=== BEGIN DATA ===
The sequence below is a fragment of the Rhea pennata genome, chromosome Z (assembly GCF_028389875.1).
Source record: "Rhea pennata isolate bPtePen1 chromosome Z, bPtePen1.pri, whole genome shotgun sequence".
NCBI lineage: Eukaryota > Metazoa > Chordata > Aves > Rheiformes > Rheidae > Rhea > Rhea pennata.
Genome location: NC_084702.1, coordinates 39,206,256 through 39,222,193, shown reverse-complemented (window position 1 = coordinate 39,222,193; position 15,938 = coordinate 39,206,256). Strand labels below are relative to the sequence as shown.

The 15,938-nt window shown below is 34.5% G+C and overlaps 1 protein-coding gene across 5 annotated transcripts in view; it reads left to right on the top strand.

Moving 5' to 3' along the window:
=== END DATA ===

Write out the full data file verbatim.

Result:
The sequence below is a fragment of the Rhea pennata genome, chromosome Z (assembly GCF_028389875.1).
Source record: "Rhea pennata isolate bPtePen1 chromosome Z, bPtePen1.pri, whole genome shotgun sequence".
NCBI lineage: Eukaryota > Metazoa > Chordata > Aves > Rheiformes > Rheidae > Rhea > Rhea pennata.
Genome location: NC_084702.1, coordinates 39,206,256 through 39,222,193, shown reverse-complemented (window position 1 = coordinate 39,222,193; position 15,938 = coordinate 39,206,256). Strand labels below are relative to the sequence as shown.

The 15,938-nt window shown below is 34.5% G+C and overlaps 1 protein-coding gene across 5 annotated transcripts in view; it reads left to right on the top strand.

Moving 5' to 3' along the window: